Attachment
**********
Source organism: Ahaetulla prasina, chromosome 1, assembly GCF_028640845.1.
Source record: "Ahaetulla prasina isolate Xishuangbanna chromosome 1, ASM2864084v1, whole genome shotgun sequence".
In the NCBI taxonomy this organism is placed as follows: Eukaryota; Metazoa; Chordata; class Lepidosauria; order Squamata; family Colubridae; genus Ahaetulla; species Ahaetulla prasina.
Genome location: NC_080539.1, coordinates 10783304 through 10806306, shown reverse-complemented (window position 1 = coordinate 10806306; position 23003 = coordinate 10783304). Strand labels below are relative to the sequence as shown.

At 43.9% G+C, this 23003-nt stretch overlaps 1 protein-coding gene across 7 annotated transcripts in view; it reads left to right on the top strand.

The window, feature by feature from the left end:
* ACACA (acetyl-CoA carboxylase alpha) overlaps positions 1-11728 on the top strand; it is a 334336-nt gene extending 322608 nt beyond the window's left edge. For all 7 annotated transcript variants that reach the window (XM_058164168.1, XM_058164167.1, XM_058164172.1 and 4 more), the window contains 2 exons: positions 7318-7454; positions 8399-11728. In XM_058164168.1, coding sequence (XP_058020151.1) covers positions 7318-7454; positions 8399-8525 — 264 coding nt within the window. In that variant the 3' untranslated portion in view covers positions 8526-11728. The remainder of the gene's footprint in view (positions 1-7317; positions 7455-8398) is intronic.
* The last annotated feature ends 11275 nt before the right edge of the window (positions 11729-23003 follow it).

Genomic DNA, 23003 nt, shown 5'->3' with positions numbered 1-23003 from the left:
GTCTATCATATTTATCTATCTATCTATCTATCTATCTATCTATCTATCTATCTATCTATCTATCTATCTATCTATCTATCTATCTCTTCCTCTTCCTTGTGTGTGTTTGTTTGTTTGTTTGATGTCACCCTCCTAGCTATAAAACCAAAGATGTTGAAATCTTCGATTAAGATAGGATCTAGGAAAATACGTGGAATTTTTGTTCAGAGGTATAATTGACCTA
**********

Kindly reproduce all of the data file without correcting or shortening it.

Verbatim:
Source organism: Ahaetulla prasina, chromosome 1, assembly GCF_028640845.1.
Source record: "Ahaetulla prasina isolate Xishuangbanna chromosome 1, ASM2864084v1, whole genome shotgun sequence".
In the NCBI taxonomy this organism is placed as follows: Eukaryota; Metazoa; Chordata; class Lepidosauria; order Squamata; family Colubridae; genus Ahaetulla; species Ahaetulla prasina.
Genome location: NC_080539.1, coordinates 10783304 through 10806306, shown reverse-complemented (window position 1 = coordinate 10806306; position 23003 = coordinate 10783304). Strand labels below are relative to the sequence as shown.

At 43.9% G+C, this 23003-nt stretch overlaps 1 protein-coding gene across 7 annotated transcripts in view; it reads left to right on the top strand.

The window, feature by feature from the left end:
* ACACA (acetyl-CoA carboxylase alpha) overlaps positions 1-11728 on the top strand; it is a 334336-nt gene extending 322608 nt beyond the window's left edge. For all 7 annotated transcript variants that reach the window (XM_058164168.1, XM_058164167.1, XM_058164172.1 and 4 more), the window contains 2 exons: positions 7318-7454; positions 8399-11728. In XM_058164168.1, coding sequence (XP_058020151.1) covers positions 7318-7454; positions 8399-8525 — 264 coding nt within the window. In that variant the 3' untranslated portion in view covers positions 8526-11728. The remainder of the gene's footprint in view (positions 1-7317; positions 7455-8398) is intronic.
* The last annotated feature ends 11275 nt before the right edge of the window (positions 11729-23003 follow it).

Genomic DNA, 23003 nt, shown 5'->3' with positions numbered 1-23003 from the left:
GTCTATCATATTTATCTATCTATCTATCTATCTATCTATCTATCTATCTATCTATCTATCTATCTATCTATCTATCTATCTATCTCTTCCTCTTCCTTGTGTGTGTTTGTTTGTTTGTTTGATGTCACCCTCCTAGCTATAAAACCAAAGATGTTGAAATCTTCGATTAAGATAGGATCTAGGAAAATACGTGGAATTTTTGTTCAGAGGTATAATTGACCTA